The “Navigation Thing“ was designed and built by [Jan Mrázek] as part of a night game activity for high school students during week-long seminar. A night-time path through a forest had stations with simple tasks, and the Navigation Thing used GPS, digital compass, a beeper, and a ring of RGB LEDs to provide a bit of “Wow factor” while guiding a group of students from one station to the next. The devices had a clear design direction:
“I wanted to build a device which a participant would find, insert batteries, and follow the beeping to find the next stop. Imagine the strong feeling of straying in the middle of the night in an unknown terrain far away from civilization trusting only a beeping thing you found. That was the feeling I wanted to achieve.”
The Navigation Things (there are six in total) guide users to fixed waypoints with GPS, a digital compass, and a ring of WS2812 LEDs — but the primary means of feedback to the user is a beeping that gets faster as you approach the destination. [Jan] had only four days to make all six units, which was doable. But as most of us know, delivering on a tight deadline is often less about doing the work you know about, and more about effectively handling the unexpected obstacles that inevitably pop up in the process.
Continue reading “Navigation Thing: Four Days, Three Problems, and Fake Piezos”
One of the major reasons anyone would turn to a 3D printer, even if they have access to a machine shop, is that there are some shapes that are not possible to make with conventional “subtractive manufacturing” techniques. There are a few more obvious reasons a lot of us use 3D printers over conventional machining such as size and cost, but there’s another major reason that 3D printers are becoming more and more ubiquitous. [Crumbnumber1] at Make Anything’s 3D Printing Channel shows us how powerful 3D printers are at iterative design with his air-powered tops. They incorporate fan blades that allow you to spin the top up to very high speeds by blowing air down onto it.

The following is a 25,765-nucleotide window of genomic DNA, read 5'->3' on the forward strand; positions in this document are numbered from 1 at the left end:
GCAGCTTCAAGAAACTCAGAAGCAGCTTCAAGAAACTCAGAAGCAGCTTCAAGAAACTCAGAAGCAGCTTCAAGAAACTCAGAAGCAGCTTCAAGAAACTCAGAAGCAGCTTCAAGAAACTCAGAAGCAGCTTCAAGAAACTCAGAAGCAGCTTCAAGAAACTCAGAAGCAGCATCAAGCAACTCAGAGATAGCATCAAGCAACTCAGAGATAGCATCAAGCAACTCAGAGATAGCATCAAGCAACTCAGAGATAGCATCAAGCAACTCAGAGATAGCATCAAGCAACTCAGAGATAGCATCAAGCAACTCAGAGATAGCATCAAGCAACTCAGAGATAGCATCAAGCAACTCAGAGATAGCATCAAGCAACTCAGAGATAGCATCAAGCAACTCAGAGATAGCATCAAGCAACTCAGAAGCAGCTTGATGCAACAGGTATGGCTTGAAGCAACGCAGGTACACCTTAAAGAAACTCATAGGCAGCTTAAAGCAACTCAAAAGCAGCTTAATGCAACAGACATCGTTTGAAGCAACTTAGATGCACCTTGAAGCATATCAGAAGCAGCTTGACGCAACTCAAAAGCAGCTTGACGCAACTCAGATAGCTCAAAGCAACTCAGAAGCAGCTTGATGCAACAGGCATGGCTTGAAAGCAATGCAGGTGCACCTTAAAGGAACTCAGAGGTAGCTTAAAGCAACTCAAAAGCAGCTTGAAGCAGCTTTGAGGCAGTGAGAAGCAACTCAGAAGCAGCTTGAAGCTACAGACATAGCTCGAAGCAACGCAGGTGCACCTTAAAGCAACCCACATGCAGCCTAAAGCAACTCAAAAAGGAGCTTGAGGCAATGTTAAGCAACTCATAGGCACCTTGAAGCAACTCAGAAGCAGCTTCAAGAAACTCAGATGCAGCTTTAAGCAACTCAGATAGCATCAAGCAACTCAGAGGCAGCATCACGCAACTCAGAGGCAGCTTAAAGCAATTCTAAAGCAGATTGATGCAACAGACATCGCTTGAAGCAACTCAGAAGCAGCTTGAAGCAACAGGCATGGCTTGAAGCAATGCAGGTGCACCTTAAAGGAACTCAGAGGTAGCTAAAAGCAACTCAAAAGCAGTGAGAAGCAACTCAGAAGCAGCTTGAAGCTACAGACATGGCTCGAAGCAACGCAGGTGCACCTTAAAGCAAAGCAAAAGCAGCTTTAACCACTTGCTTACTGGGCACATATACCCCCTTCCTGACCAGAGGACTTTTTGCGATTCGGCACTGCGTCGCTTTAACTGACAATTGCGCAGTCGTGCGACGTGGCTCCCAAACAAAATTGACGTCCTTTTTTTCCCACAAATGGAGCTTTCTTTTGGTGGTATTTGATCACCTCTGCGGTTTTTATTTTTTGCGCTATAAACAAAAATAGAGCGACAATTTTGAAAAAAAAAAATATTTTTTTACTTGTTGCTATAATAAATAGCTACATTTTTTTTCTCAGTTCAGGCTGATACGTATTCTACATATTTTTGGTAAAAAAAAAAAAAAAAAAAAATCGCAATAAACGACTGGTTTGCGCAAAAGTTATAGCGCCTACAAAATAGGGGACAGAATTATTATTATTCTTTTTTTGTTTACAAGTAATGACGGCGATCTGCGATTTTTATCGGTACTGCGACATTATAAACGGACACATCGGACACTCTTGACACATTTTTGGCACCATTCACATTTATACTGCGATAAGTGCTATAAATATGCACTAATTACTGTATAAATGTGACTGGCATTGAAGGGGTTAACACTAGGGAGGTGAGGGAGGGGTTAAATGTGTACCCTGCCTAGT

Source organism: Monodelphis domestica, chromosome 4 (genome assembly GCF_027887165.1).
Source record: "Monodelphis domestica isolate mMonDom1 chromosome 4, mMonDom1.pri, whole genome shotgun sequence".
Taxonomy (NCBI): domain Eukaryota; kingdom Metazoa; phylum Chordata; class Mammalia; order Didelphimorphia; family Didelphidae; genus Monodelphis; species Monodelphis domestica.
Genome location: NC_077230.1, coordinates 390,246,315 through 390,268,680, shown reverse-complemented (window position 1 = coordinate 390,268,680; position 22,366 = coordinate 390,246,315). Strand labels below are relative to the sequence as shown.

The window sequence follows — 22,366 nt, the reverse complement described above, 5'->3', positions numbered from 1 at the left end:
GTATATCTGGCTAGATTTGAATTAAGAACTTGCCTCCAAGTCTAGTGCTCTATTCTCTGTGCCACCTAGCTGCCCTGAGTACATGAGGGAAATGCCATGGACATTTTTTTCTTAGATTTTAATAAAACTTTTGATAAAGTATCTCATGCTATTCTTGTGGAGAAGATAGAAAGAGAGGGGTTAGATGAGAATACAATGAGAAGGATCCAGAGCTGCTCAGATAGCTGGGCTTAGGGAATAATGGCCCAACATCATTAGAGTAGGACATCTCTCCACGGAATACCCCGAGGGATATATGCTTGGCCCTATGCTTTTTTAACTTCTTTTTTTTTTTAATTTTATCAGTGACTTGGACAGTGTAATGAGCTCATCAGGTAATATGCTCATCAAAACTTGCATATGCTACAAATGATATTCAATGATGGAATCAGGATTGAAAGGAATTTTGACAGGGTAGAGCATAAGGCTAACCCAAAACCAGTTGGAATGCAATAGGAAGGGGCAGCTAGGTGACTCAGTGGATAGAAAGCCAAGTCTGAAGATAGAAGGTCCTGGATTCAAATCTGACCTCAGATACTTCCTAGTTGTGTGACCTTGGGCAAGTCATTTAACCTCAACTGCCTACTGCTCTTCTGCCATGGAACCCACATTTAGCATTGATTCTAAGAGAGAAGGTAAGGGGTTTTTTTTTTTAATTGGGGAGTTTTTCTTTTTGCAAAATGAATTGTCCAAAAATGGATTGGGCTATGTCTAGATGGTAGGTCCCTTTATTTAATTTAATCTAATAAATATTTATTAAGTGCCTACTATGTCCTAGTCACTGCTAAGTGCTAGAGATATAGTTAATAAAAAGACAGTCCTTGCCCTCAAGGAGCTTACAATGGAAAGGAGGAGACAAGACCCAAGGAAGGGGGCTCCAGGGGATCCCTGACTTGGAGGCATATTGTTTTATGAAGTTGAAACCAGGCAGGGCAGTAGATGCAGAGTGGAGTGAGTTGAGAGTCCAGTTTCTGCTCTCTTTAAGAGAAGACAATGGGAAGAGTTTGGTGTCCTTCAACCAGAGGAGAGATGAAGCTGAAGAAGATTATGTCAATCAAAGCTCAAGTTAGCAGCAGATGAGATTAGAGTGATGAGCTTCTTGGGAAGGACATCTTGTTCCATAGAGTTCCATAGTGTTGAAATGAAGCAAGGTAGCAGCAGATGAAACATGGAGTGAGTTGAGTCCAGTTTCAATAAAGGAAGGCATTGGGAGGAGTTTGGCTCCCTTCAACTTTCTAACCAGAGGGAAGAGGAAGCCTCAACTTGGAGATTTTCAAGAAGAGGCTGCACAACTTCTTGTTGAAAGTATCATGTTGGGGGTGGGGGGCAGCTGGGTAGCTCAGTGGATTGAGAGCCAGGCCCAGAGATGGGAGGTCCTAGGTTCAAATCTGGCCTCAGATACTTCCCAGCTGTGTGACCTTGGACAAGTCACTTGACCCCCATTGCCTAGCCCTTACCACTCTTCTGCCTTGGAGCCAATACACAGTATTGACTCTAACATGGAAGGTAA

Iterative design is the ability to rapidly make prototypes that build and improve upon the previous prototype, until you’re left with something that does the job you need. Even with a machine shop at your disposal, it can be expensive to set up all of the tooling for a part, only to find out that the part needs a change and the tooling you have won’t work anymore. This is where 3D printers can step in. Besides all of their other advantages, they’re great for rapid prototyping. [Crumbnumber1] made a box full of tops and was able to test many different designs before settling on one that performed above and beyond everything that came before it.
The video below is definitely worth checking out. The design process is well documented and serves as a great model for anyone looking to up their rapid prototyping game.
Continue reading “Air-Powered Top Only Possible on a 3D Printer”
Back in the 1980s I was a budding electronics geek working in a TV repair shop. I spent most of my time lugging TVs to and from customers, but I did get a little bench time in. By then new TVs were entirely solid-state and built on single PC boards, but every once in a while we’d get an old-timer in with a classic hand-wired tube chassis. I recall turning them over, seeing all the caps and resistors soldered between terminal strips bolted to the aluminum chassis and wondering how it could all possibly work. It all looked so chaotic and unkempt compared to the sleek traces and neat machine-inserted components on a spanking new 19″ Zenith with the System 3 chassis. In a word, the old chassis was just – ugly.